Freaky Friday

Five things I learned while switching places with a teacher for a week at Outdoor Lab.


Jean McClelland

Jean McClelland, Staff Writer

Students in Jefferson County have the incredible opportunity to attend Outdoor Lab, both as sixth graders and as high school leaders. After having such an amazing experience at Outdoor Lab as a sixth grader, there was no doubt in my mind that I wanted to be a high school leader.

I had no earthly idea what I would be in for.

After nearly 12 years of my life being a student, I was handed a set of note cards outlining my class, given a few hours of training, and then before I knew it I was being called “Ms. McClelland” and teaching Archery and Physics to sixth graders. I was often surprised with what I found on the “other side” of education.

  1. Teaching takes an ungodly amount of patience.

Wow, does it take patience. Kids do really, really annoying things. This is really, really annoying when you’re trying to teach kids something that they might need to use later in their lives. By the end of the week, I was absolutely fried. Somehow, whenever you’re handling kids, you find these magical reservoirs of patience within yourself that you had no idea even existed, and that patience is tested over and over.

  1. It takes a lot of guts to teach.

Most of the time, no one thinks about the amount of courage it takes to stand up in front of a group of people (who may or may not want to cooperate with you) and try to engage them with new information (that they may or may not want to learn). You have to act like you’re not nervous even if you are, because otherwise, no one will take you seriously. Teaching involves a whole new level of self-assurance and confidence that I’ve never had to exercise before.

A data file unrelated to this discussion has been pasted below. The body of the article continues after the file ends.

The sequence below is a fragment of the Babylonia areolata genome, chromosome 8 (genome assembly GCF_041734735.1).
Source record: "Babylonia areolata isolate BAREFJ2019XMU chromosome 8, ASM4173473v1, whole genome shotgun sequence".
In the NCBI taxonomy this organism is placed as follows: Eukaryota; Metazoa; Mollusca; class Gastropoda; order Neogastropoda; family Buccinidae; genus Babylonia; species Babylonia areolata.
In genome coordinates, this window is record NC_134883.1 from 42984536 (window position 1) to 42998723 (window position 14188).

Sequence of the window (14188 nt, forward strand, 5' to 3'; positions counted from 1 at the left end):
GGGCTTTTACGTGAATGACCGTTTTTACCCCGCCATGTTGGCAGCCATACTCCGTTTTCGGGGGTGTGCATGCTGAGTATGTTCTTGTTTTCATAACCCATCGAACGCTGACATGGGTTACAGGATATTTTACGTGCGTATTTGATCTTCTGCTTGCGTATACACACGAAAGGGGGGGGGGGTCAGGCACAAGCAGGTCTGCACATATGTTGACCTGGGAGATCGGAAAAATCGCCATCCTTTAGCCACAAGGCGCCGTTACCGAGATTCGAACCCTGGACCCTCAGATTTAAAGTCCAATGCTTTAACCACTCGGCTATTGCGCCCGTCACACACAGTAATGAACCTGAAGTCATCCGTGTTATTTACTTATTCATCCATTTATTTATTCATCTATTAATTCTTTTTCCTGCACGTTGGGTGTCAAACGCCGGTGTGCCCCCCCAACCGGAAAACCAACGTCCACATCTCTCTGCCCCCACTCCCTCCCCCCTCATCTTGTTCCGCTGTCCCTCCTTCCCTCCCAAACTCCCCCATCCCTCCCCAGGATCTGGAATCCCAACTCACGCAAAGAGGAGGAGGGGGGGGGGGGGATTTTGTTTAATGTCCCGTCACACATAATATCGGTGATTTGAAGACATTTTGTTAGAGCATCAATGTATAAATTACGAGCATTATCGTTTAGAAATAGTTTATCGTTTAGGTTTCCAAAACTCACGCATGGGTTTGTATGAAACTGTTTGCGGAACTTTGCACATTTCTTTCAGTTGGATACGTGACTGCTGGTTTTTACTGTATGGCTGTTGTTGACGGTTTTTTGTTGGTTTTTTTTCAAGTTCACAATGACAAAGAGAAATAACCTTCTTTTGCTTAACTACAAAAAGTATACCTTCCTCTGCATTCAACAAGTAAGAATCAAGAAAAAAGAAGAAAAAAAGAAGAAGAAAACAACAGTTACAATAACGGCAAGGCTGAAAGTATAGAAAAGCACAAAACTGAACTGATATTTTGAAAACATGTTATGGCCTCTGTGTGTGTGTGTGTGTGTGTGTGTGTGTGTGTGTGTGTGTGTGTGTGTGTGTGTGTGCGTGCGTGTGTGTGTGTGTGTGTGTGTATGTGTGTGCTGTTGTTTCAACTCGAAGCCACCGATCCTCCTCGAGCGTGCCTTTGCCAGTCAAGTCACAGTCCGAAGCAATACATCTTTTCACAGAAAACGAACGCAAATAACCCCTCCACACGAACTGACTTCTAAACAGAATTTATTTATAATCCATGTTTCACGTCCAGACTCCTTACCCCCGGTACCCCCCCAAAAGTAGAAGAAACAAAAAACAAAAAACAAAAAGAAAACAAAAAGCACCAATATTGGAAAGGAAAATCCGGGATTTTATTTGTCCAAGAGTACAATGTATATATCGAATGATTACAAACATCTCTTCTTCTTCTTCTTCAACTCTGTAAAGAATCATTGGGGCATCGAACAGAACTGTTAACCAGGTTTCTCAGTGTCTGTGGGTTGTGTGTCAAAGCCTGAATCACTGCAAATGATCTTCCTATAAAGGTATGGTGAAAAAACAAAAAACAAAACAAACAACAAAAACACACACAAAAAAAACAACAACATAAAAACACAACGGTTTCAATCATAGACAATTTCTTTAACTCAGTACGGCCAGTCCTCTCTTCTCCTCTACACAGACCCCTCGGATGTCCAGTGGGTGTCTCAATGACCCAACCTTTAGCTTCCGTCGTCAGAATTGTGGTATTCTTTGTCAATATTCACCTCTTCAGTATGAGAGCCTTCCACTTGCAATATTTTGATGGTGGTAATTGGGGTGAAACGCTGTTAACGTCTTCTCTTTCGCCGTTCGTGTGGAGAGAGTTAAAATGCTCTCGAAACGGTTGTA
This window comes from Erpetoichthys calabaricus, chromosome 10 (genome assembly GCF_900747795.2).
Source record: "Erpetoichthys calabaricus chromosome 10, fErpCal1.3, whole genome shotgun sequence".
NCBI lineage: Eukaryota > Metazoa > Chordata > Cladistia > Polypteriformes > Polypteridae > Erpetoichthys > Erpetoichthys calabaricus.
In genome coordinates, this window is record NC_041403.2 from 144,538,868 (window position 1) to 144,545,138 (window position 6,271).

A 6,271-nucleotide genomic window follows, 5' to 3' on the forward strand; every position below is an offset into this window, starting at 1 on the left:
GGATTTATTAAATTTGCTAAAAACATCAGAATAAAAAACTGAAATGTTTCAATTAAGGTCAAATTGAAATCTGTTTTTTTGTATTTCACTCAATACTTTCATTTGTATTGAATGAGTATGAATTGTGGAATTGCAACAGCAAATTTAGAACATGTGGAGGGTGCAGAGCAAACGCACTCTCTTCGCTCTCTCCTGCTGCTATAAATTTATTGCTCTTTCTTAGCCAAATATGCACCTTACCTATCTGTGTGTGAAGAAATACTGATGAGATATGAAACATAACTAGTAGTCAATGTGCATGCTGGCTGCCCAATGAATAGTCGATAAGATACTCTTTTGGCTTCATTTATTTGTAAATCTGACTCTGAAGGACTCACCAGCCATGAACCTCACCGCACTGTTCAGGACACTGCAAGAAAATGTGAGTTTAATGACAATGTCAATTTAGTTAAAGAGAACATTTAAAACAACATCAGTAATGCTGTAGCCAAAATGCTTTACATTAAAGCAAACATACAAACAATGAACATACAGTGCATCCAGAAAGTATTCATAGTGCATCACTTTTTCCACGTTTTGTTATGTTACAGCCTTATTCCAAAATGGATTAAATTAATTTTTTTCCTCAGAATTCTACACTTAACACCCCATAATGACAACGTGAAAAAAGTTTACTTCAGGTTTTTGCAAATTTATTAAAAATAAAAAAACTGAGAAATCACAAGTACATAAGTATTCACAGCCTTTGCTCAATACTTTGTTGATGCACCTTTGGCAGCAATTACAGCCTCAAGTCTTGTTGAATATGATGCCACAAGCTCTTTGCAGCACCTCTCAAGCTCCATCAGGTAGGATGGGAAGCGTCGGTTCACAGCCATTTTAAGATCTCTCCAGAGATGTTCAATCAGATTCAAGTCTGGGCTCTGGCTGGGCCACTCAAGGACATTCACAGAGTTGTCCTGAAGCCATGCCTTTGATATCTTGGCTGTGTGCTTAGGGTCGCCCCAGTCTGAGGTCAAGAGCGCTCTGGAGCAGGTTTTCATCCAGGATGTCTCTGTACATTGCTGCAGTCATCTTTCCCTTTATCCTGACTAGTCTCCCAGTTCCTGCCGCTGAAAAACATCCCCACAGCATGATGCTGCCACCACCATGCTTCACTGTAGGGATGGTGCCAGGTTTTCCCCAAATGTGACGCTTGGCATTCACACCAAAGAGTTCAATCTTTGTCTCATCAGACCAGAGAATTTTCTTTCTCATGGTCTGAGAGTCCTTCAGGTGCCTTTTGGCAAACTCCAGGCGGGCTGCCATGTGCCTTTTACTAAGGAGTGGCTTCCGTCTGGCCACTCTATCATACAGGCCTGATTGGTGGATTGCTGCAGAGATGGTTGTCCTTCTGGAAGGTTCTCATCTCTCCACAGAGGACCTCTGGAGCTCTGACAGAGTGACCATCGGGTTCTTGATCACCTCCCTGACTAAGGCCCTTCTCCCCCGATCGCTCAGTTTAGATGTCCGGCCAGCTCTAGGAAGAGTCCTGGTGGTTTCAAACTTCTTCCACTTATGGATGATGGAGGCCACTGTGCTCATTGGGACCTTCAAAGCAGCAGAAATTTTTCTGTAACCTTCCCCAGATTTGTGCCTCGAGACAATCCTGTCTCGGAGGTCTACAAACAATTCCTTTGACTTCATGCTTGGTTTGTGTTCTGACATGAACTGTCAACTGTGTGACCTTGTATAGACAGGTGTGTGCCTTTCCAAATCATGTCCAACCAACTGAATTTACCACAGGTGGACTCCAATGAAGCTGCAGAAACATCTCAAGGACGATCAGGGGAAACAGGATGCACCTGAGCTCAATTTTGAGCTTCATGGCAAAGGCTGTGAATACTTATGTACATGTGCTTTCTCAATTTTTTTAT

1. Students (and people in general) don’t give teachers enough respect.

I left my own life and responsibilities for a week in order to help make sure the kids had a great week and learned a lot, but a lot of them didn’t seem to realize that. Some of them tried to suck up to me and/or just blatantly disrespected what I was trying to do: teach them. Teachers sacrifice a lot of their lives to try and give students an education, which ultimately helps dictate what the future looks like. A lot of students don’t realize that teachers are working for them in order to help, not against them.

  1. Teaching reveals different aspects of yourself.

Since you have to present yourself in front of people, often things come to the surface about yourself that you weren’t previously aware of. I found out that I have to put forth more effort to be nice to people when I’m tired, because it really affects how other people perceive you. I also discovered that I have a real passion for physics. Teaching requires you to be more self-aware, and as a result you realize what your strengths and weaknesses are.

  1. Teaching is one of the most rewarding things you can do.

I had one of the best times of my life up at Outdoor Lab. One of the best moments was when I helped this really shy girl shoot a bow and arrow for the first time, and she realized that she was capable of doing more than she thought. The beauty of teaching is that you learn while receiving the gratification of helping other people learn.